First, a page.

If avoiding becoming a campaign issue was one of Chief Justice John Roberts' reasons for providing the fifth vote to uphold the Affordable Care Act in June, it has worked. That doesn't mean that the makeup of the court is any less an issue than it was last spring. Four justices are their 70s. Whoever is president in the next four years could shape court decisions for decades to come, either cementing a conservative majority or moving back from the brink.
Forget about the days when mostly moderate Republican justices exercised independence. That rarely happens now, Roberts' decision on ACA being the exception that proves the rule.
When Congress passed the law nicknamed Obamacare in March 2010, an overwhelming majority of constitutional scholars predicted the court would uphold its constitutionality. After all, it fit neatly into decades of legal precedent.
But in the tense days leading up to the decision in June, most of these same experts had become convinced that the law would be struck down: They had heard intemperate rhetoric from the bench from Justice Antonin Scalia, plus a clear lack of understanding from Justice Samuel Alito about how insurance works. And Justice Clarence Thomas had a conflict of interest: his wife had made big bucks working against the law. Besides, the court's conservative majority had already shown a willingness to ignore precedent in the abominable Citizens United decision, which blew up the nation's campaign-finance laws. Two years later, we have the court to thank for the Billionaires' Club that has so influenced the election campaign.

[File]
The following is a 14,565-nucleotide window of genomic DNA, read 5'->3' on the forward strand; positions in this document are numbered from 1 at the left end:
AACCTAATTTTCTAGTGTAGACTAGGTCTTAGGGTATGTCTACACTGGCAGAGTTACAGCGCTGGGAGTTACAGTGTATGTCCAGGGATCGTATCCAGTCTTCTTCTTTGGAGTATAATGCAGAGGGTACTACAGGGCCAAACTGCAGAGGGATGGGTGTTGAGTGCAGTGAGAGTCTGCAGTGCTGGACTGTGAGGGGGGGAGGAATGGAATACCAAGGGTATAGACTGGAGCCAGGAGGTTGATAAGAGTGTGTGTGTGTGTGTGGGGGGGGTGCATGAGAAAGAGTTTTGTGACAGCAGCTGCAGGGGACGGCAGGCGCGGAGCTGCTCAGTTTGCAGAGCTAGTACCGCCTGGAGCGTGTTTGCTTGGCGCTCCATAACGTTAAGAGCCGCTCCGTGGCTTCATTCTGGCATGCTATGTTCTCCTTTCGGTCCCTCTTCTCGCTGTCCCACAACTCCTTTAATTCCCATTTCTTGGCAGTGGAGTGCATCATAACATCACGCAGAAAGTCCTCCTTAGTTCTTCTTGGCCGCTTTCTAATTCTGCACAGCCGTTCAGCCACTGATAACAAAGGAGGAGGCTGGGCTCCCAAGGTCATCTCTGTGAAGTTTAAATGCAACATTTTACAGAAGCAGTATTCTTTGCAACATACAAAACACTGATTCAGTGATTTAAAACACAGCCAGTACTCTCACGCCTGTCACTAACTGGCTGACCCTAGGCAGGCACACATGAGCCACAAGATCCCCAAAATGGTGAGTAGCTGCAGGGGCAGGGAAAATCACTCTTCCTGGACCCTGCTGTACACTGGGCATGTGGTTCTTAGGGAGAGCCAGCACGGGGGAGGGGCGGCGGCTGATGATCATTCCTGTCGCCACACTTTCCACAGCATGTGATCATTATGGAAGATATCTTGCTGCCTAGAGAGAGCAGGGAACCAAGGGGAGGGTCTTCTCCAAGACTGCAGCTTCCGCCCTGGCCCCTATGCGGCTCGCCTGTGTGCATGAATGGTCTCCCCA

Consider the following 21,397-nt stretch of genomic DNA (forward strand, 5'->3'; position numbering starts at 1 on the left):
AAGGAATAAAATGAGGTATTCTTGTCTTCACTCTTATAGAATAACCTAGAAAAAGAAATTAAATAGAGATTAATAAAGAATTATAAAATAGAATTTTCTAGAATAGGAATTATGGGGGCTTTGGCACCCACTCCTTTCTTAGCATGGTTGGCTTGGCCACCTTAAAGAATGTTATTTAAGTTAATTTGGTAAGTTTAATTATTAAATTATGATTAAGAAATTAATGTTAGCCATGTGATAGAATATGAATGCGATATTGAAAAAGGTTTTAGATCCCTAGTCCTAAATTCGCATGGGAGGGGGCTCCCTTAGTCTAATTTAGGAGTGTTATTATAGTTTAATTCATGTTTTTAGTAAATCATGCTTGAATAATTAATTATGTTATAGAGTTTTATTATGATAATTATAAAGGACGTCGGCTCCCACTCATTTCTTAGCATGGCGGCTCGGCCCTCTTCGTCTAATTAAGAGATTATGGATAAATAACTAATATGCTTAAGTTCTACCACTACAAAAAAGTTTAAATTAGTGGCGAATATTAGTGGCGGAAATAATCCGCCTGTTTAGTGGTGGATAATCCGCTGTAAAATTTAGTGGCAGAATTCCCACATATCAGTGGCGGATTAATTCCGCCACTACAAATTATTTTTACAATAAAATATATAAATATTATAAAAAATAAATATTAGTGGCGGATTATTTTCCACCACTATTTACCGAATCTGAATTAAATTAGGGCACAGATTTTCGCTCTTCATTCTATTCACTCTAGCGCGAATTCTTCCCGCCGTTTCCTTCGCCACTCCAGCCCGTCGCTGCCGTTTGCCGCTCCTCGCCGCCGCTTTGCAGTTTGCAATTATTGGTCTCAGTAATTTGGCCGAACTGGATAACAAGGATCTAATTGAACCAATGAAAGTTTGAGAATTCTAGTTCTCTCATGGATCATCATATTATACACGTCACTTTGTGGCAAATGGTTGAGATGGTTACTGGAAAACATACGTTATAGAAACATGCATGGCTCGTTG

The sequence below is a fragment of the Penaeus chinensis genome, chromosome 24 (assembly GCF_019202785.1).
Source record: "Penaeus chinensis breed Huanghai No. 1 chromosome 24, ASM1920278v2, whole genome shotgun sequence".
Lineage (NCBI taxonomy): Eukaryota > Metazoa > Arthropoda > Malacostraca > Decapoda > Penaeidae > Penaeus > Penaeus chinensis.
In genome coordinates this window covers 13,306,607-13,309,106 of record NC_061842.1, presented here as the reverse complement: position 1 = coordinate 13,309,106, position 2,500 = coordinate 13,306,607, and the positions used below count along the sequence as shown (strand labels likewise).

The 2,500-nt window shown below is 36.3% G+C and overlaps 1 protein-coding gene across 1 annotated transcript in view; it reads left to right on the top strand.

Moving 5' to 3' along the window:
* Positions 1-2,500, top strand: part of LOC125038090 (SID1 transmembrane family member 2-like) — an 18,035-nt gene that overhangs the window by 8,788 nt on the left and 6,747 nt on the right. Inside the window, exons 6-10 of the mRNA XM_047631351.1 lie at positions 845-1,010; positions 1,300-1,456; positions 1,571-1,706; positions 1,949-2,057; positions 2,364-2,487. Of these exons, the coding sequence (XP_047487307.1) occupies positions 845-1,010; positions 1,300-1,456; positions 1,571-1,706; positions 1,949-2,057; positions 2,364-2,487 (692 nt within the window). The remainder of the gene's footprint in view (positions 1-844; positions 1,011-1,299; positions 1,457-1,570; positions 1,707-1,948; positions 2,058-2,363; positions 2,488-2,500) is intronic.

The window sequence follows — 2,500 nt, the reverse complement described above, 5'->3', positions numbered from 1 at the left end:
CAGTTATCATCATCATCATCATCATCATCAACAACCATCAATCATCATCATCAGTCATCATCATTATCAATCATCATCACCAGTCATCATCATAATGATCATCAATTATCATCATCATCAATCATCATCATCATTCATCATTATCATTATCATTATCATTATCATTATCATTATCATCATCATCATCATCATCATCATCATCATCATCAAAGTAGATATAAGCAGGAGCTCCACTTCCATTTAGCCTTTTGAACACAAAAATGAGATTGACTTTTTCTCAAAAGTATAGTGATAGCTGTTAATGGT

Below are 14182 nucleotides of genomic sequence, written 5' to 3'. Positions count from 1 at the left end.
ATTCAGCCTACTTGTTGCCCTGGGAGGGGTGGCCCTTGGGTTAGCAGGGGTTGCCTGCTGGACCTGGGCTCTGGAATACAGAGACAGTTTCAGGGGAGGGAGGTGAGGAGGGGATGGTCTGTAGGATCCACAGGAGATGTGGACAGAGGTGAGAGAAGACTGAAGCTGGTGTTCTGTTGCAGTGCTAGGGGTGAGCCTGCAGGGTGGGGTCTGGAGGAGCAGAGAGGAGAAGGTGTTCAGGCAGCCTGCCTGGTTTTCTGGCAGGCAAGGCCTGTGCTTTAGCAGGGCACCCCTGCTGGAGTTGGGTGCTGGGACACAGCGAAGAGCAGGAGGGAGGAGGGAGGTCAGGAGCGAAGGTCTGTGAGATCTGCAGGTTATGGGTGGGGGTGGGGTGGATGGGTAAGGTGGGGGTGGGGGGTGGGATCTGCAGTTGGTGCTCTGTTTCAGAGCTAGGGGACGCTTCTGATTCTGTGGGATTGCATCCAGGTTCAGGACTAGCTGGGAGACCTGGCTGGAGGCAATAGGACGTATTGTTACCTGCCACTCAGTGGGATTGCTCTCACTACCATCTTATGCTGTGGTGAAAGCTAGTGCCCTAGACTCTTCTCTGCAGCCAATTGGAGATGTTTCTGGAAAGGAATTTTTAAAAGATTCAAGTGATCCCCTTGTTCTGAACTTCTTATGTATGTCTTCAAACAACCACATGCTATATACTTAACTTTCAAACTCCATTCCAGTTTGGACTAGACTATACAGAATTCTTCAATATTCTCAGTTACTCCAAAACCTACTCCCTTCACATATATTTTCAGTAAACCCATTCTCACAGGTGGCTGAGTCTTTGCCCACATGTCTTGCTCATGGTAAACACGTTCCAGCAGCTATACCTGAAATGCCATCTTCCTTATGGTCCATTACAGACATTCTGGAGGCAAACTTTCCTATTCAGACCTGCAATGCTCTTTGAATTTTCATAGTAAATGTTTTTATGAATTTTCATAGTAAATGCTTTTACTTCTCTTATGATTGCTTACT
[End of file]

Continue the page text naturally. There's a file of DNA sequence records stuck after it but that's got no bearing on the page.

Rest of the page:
At first, Roberts' ACA decision was hailed by some, and attacked by others, as a correction to the court's conservative tilt. Within days, unprecedented leaks from within the court itself confirmed that he had changed his mind at the last minute.
We think author and court-watcher Jeffrey Toobin was on to something when he surmised that Roberts had not "discovered his inner moderate." By playing the supposed statesman on this one decision, Roberts kept criticism of the court to a simmer, possibly building acceptance for even more decisions curtailing civil rights while favoring the interests of corporations over their employees and consumers. And then there are the perennial concerns like abortion rights, protection for the accused, and limits on presidential power.
So during this last month of the presidential campaign, there must be at least some discussion of the court's makeup.
A century of progress on rights for ordinary Americans hangs in the balance.